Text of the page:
Data: sustainable AI relies on data sets to make informed decisions. If the data set is large and accurate, the resultant data would be unbiased and fairly accurate.
Optimization: Providing optimization is the real goal of sustainable AI.
Overall, AI's analytical prowess lies in its ability to process mountains of environmental data. It can predict natural disasters and model climate change impacts. This deep understanding of the data and climatic patterns empowers us to make informed decisions. This helps in preventing environmental damage before it has even started.
Applications of Sustainable AI:
More than ever, sustainable AI is finding applications in every domain, but the majority of its applications are in the development of trial phases only.
Google's Nest Renewables project is one such example. This uses AI technology to analyze electrical equipment in homes to estimate household energy demand. Then as per the load requirement of the home, the energy is harvested from a nearby solar/ wind power grid.
The smart power management tool is helpful in the smart management of homes and their electrical supply.
Similarly, Tesla's Autopilot for Energy storage systems, called Mega packs and power walls, is also a similar technology that uses AI-powered software to optimize energy distribution but differs in application. Google Nest project analyses the energy demand and loading patterns of the homes, while this uses AI in charging batteries for cars. It uses weather pattern data to store and release energy from mega packs. This technology avoids power blackouts and uses energy more efficiently.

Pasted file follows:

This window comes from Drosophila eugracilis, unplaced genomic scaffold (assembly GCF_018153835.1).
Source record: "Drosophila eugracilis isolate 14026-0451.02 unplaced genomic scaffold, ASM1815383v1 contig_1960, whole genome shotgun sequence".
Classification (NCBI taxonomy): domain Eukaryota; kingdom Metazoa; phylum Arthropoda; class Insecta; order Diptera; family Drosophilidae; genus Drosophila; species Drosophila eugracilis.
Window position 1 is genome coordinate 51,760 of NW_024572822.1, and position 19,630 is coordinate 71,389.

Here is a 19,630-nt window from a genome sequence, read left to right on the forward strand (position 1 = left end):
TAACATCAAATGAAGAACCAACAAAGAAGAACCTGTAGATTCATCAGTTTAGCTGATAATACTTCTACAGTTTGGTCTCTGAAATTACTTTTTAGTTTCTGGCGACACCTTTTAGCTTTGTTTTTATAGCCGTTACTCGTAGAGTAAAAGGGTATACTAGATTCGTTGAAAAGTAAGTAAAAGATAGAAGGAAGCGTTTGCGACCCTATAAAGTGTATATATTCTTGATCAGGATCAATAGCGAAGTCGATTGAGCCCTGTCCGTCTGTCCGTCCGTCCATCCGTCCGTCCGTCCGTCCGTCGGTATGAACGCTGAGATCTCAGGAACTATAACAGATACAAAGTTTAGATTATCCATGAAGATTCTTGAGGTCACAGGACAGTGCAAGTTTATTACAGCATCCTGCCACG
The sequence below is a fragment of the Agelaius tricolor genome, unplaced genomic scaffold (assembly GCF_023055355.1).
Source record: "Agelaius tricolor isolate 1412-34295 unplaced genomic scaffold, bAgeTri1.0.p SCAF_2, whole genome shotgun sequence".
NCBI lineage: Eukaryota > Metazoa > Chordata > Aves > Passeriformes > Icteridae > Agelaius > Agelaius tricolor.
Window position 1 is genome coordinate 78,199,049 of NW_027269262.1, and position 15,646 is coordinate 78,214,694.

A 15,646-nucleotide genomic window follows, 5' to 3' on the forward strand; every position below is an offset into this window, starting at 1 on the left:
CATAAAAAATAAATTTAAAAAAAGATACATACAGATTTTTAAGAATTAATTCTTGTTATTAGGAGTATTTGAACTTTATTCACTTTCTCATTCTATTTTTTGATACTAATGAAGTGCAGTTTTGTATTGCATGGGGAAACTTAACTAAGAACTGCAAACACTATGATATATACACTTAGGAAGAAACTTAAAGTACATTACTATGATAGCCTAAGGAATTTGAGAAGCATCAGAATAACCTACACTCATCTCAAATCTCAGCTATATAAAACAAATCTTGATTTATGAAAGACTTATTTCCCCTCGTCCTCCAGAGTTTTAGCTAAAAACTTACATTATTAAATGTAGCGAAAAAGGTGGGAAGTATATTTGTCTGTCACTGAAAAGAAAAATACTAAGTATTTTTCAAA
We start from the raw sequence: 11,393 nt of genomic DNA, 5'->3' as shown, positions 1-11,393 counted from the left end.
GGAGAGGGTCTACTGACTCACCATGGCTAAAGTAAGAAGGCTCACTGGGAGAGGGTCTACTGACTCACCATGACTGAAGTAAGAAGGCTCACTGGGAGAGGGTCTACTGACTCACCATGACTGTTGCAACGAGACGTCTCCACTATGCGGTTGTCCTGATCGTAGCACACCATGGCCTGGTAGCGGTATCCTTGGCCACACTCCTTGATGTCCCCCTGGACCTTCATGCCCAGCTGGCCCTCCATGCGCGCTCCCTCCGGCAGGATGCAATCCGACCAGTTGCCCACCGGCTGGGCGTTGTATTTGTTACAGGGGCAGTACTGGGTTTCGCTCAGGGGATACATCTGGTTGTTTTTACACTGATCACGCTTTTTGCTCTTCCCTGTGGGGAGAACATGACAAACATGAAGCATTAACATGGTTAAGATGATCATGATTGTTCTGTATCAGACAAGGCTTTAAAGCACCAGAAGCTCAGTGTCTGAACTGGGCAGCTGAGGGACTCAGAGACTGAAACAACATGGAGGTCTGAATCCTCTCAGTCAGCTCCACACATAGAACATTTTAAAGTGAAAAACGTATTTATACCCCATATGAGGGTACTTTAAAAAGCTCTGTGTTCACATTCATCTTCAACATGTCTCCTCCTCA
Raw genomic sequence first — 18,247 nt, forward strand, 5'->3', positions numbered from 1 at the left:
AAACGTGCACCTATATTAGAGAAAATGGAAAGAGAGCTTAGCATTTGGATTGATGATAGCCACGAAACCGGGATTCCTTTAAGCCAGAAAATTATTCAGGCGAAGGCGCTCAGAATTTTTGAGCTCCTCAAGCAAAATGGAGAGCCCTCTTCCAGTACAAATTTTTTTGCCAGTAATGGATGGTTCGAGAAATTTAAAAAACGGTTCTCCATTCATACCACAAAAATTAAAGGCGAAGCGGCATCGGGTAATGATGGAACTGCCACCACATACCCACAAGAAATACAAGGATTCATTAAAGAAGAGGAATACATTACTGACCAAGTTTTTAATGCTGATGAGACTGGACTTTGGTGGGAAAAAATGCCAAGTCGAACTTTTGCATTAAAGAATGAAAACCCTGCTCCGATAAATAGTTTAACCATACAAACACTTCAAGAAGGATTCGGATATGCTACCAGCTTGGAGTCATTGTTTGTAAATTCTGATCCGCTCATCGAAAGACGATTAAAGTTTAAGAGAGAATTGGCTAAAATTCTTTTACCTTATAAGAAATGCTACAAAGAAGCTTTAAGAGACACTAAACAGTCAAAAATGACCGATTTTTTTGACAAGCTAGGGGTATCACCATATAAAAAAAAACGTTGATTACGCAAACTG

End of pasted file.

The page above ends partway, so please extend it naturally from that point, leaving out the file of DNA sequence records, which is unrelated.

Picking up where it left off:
Apart from applications in electrical management systems, Sustainable AI also finds applications in a variety of domains, such as agriculture.
On the one side, IBM's Food Trust platform uses blockchain technology and artificial intelligence (AI) to track the provenance of food items. This enhances the agricultural supply chain's transparency. This encourages sustainable farming methods along with also minimizing food waste.
On the other side, Microsoft's FarmBeats utilizes a data-centric strategy to enhance agricultural operations like fertilization, pest management, and watering by combining data from sensors and even satellites. The project demonstrates how artificial intelligence (AI) can completely transform sustainable farming operations by increasing crop yields and resource efficiency.
Furthermore, the Plantix Disease Detection App, which enables farmers to recognize pests and plant diseases using smartphone photos, is also another example of AI's use in agriculture.
In summary, thinking about sustainability only in terms of making a few lifestyle alterations and AI expertise limited to models like Chat GPT and Bard is too narrow. There is more to both. Sustainability goes beyond small changes, and AI isn't just about a few chat programs. They both have much deeper meanings. It's crucial to consider their larger impact and how they can work together to make a positive difference on a bigger scale. By looking at the bigger picture, we can unlock their true potential and create a world that's both sustainable and technologically advanced.